Singh, D D N and Singh, T B and Gaur, B (1995) The role of metal cations in improving the inhibitive performance of hexamine on the corrosion of steel in hydrochloric acid solution. Corrosion Science, 37 (6). pp. 1005-1019.
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Hexamethylenetetramine (HA) or hexamine (or urotropin) have a moderate inhibitive effect on the corrosion of mild steel in concentrated acid solution (3N) but have a negligible effect in very dilute solutions (N/200) of the acid. Incorporation of Cu2+, As3+, Sb3+ and Sn2+ with HA improves its performance, which is synergistic in nature. These additives (except As3+), however, exhibit an antagonistic effect when tested in dilute acid solutions. Cu2+ and As3+ have the most pronounced effect in 3N acid solution. In N/200 HCl solution, the antagonistic effect is a maximum in the case of Sb3+ followed by Sn2+ and Cu2+ cations. Weight-loss, electrochemical polarization and zeta potential measurements are performed to understand the mechanism of action of these inhibitors. The positive role played by the cations on the inhibitive performance of HA is due to the formation of anionic complexes with the chloride ions of the acid solution. These anions replace the adsorbed chloride ion from the metal-electrolyte interface owing to their higher affinity toward the interface and help the protonized molecule of HA to be adsorbed more strongly at the interface. Accumulation of FeCl3 in concentrated acid solution lowers the performance of HA to a greater extent (about 100 times) than HA blended with Cu2+. The latter composition also has a substantially stronger inhibitive role on hydrogen absorption by the steel than the former one.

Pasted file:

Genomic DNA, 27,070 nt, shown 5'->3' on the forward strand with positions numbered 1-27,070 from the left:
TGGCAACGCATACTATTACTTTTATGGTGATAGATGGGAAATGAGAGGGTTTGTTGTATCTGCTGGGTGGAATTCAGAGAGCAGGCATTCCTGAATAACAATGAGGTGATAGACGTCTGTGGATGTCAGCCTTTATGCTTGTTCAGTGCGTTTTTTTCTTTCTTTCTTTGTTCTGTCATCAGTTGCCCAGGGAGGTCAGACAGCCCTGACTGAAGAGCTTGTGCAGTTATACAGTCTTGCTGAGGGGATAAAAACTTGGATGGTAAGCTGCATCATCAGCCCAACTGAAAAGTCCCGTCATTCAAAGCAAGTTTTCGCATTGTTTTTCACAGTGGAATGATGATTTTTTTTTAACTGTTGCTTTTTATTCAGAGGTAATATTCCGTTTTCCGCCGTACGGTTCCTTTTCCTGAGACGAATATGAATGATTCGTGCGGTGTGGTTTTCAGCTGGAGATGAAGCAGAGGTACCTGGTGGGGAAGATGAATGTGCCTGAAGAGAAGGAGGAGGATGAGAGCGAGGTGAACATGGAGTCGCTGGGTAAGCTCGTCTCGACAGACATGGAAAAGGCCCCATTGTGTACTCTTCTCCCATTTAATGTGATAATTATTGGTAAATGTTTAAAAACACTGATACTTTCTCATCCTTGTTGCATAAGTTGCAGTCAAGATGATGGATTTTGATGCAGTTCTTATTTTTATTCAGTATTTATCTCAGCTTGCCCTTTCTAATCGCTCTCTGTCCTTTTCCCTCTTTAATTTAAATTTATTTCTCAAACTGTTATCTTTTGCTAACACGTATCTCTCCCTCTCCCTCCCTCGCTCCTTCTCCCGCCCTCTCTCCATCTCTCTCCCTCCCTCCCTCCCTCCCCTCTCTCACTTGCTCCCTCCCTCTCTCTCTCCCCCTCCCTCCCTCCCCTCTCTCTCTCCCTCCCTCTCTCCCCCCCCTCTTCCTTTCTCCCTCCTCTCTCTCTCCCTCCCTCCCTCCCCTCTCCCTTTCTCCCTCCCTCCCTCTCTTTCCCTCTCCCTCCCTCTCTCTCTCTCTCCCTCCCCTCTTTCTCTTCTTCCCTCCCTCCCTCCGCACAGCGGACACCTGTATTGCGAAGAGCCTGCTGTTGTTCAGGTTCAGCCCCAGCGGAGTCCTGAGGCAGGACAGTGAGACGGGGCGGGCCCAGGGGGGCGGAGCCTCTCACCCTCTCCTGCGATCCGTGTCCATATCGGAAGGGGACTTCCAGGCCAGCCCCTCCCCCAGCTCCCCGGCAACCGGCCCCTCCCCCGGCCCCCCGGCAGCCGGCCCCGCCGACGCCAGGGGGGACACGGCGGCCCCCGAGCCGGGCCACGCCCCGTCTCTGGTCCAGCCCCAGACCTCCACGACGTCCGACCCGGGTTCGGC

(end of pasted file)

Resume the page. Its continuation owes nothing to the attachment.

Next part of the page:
|Uncontrolled Keywords:||Metal Cation; Hexamine; Corrosion of steel|
|Divisions:||Corrosion and Surface Engineering|
|Deposited By:||INVALID USER|
|Deposited On:||16 Apr 2010 13:14|
|Last Modified:||09 Feb 2012 12:34|
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